Butte County goes out to bid on large-scale infrastructure plan


OROVILLE — The Butte County Board of Supervisors gave the approval for a $114 million infrastructure plan to go out for bid and also received a presentation from Public Works Director Josh Pack regarding an update on its five-year master plan.

The presentation was broken down into various categories such as funding and a list of major projects the county is looking at to bring its infrastructure up to modern standards.

Four of the five supervisors approved of the plan with Supervisor Bill Connelly being the sole no vote.

The master plan covers projects and programs through 2028 that are directly related to county infrastructure which has taken a large hit thanks to a series of major disasters undergone by Butte County like wildfires and the Oroville Dam spillway breach in 2017.

Many of the projects addressed in the master plan presented on Tuesday were directly related to the Camp Fire as well as the North Complex fires.


During the presentation, a list of upcoming projects was provided that will be prioritized for the 2024/2025 fiscal year. These projects included the following:

• Disaster recovery for both the Camp Fire and North Complex fires

• The Ord Ferry Road Bridge

• Pavement preservation

• An expansion to the Neal Road Recycling and Waste Facility

• Road safety projects

Earlier this year, the board approved a streamlined method for approving projects and sending them out to bid by essentially letting the Public Works Department advertise for bids without the individual approval of each project. Pack said this method has saved the county potentially hundreds of thousands of dollars as well as staff time.

“This greatly improved our efficiency without any impacts on transparency or oversight,” Pack said.

In 2023, the county wrapped up multiple major road projects including the restoration of Skyway and other repairs including Miners Ranch, Forbestown and Lower Wyandotte roads.

Additionally, Pack announced that his department will be reintroducing a chip seal program done in-house for the first time in a decade. The previous program had to come to an end because of a lack of funding. Pack added that the issue with this program is that it will require additional crew time and be added to an already long list of projects.

Supervisor Connelly said that he would prefer that the chip seal work be contracted out. Toward the end of the item’s discussion, Connelly said he chose not to vote yes on the item because he wanted to speak with Pack more about the chip seal program.

“I lived through that chip seal program prior and if it’s legal, I think you should go to bid,” Connelly said.

Pack said that would likely come with a significantly higher cost but said he could consider that going forward.


The majority of funding for these projects comes from numerous grants at both the state and federal levels and are designated for county infrastructure.

There are two types of revenue specific to the infrastructure master plan: restrictive and discretionary.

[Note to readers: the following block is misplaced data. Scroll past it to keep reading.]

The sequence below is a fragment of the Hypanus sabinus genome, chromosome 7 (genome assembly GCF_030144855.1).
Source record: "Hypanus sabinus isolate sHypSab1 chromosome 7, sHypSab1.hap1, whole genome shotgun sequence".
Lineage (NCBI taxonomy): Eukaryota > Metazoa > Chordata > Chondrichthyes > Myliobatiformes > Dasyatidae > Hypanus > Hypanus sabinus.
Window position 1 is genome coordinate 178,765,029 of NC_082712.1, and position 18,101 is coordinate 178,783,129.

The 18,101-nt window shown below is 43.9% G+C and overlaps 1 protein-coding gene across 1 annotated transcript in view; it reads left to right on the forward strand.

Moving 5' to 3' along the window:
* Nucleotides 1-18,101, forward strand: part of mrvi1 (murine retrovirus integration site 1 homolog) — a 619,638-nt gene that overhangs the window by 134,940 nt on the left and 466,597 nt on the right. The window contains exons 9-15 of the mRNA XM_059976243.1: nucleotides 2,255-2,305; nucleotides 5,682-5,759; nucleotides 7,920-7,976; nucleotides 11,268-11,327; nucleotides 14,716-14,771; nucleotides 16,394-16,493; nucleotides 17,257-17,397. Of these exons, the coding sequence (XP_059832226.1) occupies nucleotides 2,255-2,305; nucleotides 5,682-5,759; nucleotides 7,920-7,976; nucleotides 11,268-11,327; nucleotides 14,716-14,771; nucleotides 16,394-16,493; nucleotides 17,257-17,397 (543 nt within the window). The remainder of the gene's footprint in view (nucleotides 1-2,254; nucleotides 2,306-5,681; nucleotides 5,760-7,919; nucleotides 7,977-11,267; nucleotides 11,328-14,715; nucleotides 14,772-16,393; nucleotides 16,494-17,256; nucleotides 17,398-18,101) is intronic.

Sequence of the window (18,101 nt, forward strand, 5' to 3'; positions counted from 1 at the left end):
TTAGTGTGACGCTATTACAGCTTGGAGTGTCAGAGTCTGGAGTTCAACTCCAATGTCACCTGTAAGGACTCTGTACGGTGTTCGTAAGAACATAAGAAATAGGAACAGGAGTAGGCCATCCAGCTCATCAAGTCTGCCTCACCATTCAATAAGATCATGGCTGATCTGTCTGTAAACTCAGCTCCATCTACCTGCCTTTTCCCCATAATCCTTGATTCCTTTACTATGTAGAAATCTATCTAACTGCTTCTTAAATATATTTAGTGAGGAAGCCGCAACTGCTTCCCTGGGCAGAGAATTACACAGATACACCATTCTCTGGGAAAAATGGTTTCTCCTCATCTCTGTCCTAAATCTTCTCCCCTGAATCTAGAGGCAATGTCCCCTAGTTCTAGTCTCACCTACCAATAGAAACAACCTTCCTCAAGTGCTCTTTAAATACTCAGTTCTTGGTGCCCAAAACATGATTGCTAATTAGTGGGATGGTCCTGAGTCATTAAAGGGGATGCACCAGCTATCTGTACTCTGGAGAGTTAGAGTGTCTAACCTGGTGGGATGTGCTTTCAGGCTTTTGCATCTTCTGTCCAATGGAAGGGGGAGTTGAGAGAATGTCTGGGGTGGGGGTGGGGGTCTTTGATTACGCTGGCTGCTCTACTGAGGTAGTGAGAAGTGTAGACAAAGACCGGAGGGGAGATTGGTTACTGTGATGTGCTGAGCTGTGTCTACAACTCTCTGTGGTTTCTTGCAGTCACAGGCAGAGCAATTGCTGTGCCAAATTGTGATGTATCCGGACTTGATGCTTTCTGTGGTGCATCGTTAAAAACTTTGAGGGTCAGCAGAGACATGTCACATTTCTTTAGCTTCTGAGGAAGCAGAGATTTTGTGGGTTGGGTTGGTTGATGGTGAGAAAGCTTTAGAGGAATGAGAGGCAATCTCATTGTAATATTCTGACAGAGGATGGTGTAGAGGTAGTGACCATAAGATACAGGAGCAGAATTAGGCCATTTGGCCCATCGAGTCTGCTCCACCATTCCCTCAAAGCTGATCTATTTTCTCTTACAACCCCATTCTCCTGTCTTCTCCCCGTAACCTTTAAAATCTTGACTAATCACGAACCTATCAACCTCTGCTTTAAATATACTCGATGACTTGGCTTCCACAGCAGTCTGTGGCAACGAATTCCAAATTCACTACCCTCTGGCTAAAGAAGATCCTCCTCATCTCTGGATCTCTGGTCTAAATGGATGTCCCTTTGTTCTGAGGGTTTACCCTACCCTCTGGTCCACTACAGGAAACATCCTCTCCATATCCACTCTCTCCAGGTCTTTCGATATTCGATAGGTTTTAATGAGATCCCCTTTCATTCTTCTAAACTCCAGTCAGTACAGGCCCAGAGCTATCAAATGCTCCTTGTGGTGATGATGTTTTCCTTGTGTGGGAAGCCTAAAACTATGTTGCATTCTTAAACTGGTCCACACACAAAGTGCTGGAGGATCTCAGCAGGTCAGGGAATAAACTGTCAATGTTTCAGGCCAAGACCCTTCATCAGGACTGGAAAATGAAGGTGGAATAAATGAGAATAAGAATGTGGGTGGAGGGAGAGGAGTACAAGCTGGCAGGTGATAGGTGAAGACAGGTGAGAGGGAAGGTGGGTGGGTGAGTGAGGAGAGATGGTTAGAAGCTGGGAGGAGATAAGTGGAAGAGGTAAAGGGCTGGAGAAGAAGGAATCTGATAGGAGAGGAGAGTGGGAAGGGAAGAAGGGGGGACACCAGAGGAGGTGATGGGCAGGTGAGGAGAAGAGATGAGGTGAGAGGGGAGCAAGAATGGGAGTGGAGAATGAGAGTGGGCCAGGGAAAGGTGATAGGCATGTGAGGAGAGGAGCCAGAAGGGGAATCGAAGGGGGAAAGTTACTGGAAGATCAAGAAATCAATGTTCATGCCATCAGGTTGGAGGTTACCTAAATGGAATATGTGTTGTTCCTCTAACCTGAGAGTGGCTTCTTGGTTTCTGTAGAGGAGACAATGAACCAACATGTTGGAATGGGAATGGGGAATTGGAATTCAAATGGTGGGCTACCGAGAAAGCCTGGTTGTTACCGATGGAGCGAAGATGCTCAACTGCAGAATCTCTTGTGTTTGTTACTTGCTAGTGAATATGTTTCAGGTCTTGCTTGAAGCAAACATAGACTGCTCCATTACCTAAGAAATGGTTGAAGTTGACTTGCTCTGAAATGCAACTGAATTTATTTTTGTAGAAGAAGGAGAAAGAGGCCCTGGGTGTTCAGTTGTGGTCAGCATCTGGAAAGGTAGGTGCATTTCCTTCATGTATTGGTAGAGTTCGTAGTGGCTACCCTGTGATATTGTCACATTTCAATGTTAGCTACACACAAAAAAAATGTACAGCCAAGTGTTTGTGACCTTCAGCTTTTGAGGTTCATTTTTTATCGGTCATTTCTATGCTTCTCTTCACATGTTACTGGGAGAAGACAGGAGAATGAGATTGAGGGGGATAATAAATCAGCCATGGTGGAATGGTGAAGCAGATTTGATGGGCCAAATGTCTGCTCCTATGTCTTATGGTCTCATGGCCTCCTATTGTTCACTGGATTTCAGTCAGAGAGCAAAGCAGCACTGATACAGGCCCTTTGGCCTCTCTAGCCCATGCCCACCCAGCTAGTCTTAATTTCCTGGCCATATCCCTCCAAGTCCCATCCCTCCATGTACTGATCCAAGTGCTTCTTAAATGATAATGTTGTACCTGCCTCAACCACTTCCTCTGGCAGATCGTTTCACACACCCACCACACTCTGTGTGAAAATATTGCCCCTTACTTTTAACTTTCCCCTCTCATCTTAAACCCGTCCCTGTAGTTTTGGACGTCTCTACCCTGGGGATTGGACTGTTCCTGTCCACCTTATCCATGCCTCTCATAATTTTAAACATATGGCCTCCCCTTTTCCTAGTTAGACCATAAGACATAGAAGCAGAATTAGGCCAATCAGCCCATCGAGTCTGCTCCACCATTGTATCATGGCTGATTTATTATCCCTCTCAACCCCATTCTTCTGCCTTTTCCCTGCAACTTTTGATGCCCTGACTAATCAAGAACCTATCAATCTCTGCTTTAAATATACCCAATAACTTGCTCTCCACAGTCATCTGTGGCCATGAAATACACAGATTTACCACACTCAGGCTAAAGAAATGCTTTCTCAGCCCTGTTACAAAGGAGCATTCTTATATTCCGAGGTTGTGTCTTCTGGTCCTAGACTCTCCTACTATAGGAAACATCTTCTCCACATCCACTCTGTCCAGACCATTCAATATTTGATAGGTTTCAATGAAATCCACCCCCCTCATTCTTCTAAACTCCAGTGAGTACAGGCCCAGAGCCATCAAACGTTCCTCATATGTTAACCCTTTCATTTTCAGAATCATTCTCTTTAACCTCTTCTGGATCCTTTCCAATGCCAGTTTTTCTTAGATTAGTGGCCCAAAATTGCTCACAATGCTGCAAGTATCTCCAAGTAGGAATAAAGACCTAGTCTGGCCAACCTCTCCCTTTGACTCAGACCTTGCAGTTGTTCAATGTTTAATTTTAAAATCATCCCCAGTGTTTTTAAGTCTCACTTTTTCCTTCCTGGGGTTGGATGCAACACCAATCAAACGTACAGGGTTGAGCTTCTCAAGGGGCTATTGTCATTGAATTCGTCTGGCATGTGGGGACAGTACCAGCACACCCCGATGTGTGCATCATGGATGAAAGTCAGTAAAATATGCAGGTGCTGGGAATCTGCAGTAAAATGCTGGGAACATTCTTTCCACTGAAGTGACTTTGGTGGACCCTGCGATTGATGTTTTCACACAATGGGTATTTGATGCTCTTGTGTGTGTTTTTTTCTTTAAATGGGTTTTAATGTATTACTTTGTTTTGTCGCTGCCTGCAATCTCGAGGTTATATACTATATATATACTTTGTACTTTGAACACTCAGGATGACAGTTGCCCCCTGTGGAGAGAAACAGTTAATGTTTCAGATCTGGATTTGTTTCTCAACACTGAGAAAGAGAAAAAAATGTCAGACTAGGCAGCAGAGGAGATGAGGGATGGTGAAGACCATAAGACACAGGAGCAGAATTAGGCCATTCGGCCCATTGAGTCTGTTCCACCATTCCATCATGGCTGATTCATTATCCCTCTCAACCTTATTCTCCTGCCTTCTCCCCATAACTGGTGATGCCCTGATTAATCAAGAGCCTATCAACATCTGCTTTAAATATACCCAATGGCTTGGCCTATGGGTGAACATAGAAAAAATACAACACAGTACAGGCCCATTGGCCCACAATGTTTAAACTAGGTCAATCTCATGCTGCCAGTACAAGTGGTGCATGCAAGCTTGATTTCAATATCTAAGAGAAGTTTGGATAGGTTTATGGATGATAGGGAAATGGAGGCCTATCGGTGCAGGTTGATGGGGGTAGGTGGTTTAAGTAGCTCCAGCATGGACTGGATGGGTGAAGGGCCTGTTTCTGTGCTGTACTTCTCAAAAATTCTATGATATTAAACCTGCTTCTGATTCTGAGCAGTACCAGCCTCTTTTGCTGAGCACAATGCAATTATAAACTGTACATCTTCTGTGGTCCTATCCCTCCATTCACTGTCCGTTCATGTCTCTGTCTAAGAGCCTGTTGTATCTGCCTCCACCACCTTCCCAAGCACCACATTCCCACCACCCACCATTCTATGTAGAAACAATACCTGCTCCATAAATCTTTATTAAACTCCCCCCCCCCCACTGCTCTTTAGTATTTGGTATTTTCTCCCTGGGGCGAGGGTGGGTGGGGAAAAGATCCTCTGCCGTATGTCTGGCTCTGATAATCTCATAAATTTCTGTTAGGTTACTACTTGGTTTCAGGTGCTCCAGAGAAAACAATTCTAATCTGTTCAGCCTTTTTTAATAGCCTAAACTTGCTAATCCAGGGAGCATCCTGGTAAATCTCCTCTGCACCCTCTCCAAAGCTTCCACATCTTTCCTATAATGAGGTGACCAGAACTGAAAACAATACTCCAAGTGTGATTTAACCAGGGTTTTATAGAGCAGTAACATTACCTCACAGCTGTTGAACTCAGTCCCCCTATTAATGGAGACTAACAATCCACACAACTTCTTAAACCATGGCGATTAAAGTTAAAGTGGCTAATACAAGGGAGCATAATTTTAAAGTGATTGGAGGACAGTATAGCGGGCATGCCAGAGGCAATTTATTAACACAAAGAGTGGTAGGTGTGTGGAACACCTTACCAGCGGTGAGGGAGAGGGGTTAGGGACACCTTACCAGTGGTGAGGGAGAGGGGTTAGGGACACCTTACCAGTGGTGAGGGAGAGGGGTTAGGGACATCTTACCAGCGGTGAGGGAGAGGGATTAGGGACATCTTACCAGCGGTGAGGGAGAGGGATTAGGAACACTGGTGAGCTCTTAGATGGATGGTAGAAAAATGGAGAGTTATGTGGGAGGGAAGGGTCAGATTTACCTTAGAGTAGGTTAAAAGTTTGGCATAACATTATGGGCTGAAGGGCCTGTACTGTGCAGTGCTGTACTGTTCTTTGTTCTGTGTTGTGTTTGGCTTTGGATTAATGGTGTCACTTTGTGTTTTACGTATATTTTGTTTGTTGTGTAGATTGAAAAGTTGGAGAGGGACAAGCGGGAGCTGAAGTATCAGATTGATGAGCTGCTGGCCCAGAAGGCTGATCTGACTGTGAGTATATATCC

Discretionary revenue refers to funding that the county has some level of flexibility in spending for various projects related to the funding stream. Restrictive funding comes with the caveat of needing to be spent in very specific ways.

In total, about $41 million is going toward projects in the 2024/2025 fiscal year alone.

It was noted during the presentation that roughly $45 million is expected to come in from Senate Bill 1, widely known as the gas tax, from 2023-2028 which provides money for road maintenance and is considered discretionary, though there is a section that requires that the money goes toward infrastructure, Pack said.

Loss of revenue

With the gas tax propping up much of the county’s road repair revenue, there are some concerns Pack aired during his presentation regarding its potential to see a decline based on other state legislation.

Specifically, the state and federal governments have also been pushing for more electric vehicles to help offset potentially disastrous environmental dangers like climate change but at a local level currently, this will likely mean a significant drop in revenue from the gas tax over time.

“We have concerns with this,” Pack said. “…Especially in the past couple of years, there has been a massive push to the electrification of vehicles, to building charging stations and we’ve seen a significant increase in the sale of electric vehicles. And that’s all fantastic for the environment and something we strongly support, but that said we rely on the sale of fossil fuels to maintain our roads and infrastructure. So they are not aligned policies.”

Because of this, Pack said the department plans to set aside between $11-12 million as a contingency for future projects should there be a drop in gas tax revenue.

“If it’s not as bad as it could potentially be, then we will reinvest that money back into the program in future years,” Pack said.

The Butte County Board of Supervisors generally meets at 9 a.m. on the second and fourth Tuesday of the month at its chambers located at 25 County Center Drive, Suite 205 in Oroville. Meetings are free and open to the public. 


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